Off With His Head: Heritage Customs Shows an Open-Top Defender

Matthew Guy
by Matthew Guy

It’s an open secret that most of us here are fans of the new Defender. Comfortable, capable, and shod with boxy good looks, the off-roader checks many boxes on our list – except one: Wrangler- or Bronco-style open-air wheeling.

A custom shop in The Netherlands has changed that with a new creation called the Valiance.

Obviously based on the 2-door Defender 90, the Valiance concept features bespoke wheels, special paints, and unique exterior details – not the least of which is ditching the metal roof in favor of something a bit more comfortable. Far from a backyard Sawzall job, this conversion involves a semi-electric soft top, roll cage which conforms to FIA standards, snazzy new wheels, different upholstery (water resistant, perhaps), and the expected scattershot blast of badges and emblems.

The work is done in stages, starting with disassembly of the donor car and taking a host of measurements. Cutting into the Defender and adding reinforcements is the next step, prior to building any required metal work and the top itself. That’s all followed by paint and upholstery prior to running the thing through a battery of tests before delivery.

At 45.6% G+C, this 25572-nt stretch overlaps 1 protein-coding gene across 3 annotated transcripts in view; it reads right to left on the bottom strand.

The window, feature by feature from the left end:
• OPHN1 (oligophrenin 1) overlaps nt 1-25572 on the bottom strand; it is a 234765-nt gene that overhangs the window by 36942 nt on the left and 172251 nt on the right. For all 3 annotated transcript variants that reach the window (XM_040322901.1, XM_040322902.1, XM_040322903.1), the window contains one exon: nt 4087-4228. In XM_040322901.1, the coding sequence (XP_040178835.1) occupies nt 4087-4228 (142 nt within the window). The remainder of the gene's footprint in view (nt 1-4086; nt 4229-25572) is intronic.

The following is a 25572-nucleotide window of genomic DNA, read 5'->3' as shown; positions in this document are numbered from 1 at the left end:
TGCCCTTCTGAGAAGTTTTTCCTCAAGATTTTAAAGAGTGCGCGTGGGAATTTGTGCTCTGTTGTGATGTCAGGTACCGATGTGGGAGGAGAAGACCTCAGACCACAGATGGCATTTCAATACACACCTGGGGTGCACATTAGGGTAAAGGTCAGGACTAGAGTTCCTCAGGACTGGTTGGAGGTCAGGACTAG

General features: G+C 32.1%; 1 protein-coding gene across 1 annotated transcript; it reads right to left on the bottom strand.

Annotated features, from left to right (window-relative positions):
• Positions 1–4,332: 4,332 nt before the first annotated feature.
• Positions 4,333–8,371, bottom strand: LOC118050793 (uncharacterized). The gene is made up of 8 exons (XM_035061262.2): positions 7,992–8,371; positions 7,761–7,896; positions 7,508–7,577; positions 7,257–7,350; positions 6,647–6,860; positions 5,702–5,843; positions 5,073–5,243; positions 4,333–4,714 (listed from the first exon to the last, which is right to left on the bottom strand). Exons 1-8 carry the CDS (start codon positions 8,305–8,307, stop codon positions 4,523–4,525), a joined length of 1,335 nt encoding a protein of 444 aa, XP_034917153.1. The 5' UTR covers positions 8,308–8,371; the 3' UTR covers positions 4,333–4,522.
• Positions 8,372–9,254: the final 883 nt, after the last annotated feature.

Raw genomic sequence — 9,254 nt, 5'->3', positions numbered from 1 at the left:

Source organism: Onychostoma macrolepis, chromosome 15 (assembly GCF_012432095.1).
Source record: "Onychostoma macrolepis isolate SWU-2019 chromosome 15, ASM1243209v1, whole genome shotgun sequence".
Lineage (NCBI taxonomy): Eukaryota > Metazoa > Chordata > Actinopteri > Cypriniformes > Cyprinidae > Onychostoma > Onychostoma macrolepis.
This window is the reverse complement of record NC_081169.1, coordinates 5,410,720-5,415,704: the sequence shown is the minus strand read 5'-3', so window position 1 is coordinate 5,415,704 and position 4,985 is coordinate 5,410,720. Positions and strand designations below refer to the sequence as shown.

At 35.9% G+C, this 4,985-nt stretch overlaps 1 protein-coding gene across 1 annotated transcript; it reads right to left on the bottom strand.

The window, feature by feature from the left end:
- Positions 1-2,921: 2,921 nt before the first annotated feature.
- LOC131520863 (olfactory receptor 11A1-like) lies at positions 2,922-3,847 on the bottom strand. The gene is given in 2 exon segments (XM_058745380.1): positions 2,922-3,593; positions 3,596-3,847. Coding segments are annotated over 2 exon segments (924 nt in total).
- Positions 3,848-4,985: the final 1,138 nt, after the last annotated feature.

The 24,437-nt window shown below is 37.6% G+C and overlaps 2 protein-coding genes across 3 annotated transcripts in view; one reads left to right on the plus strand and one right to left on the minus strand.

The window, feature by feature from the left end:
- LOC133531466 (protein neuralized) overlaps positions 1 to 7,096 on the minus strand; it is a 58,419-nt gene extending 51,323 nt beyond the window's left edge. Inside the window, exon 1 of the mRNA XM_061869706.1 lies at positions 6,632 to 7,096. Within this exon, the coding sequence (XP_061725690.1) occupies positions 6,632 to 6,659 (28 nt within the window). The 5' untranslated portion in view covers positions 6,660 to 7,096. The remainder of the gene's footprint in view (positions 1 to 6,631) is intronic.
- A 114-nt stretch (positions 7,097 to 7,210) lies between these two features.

This convertible roof is opened electrically by the switch of a button, after manually releasing the latches, explaining the “semi” part of its description. Heritage Customs holds no stock of Valiance Convertibles on site since each conversion is designed specifically to customer wishes and requests. Depending on spec, it can take upwards of 3 months to create one of these machines. We’ll argue the lump of gathered roof material at the back of this car when its top is lowered isn’t the most elegant of styles, but that’s the price of exclusivity. Besides, if it was good enough for some other cabrios in history, it’s good enough for the Valiance.

Price? Depends on yer tastes. According to Heritage Customs, prices are based on “indicative estimates and personal wishlist”, suggesting buyers are free to add custom touches beyond the decapitation. However, they do suggest that a convertible conversion could cost approximately 85,000 Euros plus tax, or roughly 93 grand in Freedom Bucks. In other words, if you ever see one on this side of the pond, a six-figure price tag is all but assured.

[Images: Heritage Customs]

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Matthew Guy
Matthew Guy

Matthew buys, sells, fixes, & races cars. As a human index of auto & auction knowledge, he is fond of making money and offering loud opinions.

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